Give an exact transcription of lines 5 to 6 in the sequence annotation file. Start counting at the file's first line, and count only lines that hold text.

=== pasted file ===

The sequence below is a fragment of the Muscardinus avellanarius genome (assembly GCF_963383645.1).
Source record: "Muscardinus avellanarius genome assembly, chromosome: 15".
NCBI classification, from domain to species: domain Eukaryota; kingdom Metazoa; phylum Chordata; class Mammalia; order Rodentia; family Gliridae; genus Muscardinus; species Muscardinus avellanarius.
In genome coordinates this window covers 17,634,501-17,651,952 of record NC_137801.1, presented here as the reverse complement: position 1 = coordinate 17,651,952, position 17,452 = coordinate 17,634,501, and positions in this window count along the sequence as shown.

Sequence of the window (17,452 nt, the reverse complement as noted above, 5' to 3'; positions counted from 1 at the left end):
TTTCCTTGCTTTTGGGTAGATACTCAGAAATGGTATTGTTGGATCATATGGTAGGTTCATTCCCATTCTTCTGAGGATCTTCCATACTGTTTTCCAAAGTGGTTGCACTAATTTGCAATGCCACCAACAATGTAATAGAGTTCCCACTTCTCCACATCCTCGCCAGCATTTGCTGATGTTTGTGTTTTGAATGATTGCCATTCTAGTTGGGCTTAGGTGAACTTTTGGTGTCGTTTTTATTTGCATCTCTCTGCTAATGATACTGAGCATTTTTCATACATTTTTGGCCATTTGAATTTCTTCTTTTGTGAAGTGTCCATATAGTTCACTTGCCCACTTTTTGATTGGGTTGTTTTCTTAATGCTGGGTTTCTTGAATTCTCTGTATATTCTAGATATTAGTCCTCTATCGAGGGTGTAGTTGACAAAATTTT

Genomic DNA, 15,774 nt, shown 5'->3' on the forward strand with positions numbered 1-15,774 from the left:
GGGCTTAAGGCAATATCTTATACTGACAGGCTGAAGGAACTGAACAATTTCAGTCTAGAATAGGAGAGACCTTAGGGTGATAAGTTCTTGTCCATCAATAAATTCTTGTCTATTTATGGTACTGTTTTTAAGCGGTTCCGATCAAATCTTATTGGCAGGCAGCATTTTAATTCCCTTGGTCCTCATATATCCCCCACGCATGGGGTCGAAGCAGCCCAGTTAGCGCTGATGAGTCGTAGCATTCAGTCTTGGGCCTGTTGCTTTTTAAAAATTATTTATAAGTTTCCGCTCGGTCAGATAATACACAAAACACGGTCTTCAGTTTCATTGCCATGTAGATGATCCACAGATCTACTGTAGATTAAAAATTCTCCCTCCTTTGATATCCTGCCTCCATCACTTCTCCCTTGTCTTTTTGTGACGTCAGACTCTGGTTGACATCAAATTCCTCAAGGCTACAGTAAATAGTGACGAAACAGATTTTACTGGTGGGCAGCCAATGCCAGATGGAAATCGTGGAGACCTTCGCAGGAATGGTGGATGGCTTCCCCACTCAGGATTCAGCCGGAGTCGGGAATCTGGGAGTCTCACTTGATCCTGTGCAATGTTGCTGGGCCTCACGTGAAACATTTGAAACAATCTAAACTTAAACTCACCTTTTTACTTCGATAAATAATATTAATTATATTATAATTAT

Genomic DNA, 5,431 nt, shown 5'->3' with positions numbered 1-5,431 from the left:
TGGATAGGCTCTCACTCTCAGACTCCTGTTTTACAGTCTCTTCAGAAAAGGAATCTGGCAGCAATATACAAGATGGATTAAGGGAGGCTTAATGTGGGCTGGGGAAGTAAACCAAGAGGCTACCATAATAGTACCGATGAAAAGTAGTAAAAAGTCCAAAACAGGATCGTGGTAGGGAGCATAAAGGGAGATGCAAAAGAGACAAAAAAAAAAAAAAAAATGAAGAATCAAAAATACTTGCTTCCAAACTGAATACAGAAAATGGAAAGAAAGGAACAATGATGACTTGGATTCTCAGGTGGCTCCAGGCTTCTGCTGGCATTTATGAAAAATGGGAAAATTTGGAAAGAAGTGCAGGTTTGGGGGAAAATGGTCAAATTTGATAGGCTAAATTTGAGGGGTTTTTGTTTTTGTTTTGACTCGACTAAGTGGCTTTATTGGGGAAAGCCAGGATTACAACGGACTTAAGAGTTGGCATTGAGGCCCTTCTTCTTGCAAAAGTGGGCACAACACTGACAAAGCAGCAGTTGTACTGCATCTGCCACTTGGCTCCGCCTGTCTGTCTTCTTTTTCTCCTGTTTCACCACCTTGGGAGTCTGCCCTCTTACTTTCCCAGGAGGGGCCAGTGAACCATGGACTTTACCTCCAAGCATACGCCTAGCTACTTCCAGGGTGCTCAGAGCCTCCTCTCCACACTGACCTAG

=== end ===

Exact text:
Sequence of the window (17,452 nt, the reverse complement as noted above, 5' to 3'; positions counted from 1 at the left end):
TTTCCTTGCTTTTGGGTAGATACTCAGAAATGGTATTGTTGGATCATATGGTAGGTTCATTCCCATTCTTCTGAGGATCTTCCATACTGTTTTCCAAAGTGGTTGCACTAATTTGCAATGCCACCAACAATGTAATAGAGTTCCCACTTCTCCACATCCTCGCCAGCATTTGCTGATGTTTGTGTTTTGAATGATTGCCATTCTAGTTGGGCTTAGGTGAACTTTTGGTGTCGTTTTTATTTGCATCTCTCTGCTAATGATACTGAGCATTTTTCATACATTTTTGGCCATTTGAATTTCTTCTTTTGTGAAGTGTCCATATAGTTCACTTGCCCACTTTTTGATTGGGTTGTTTTCTTAATGCTGGGTTTCTTGAATTCTCTGTATATTCTAGATATTAGTCCTCTATCGAGGGTGTAGTTGACAAAATTTT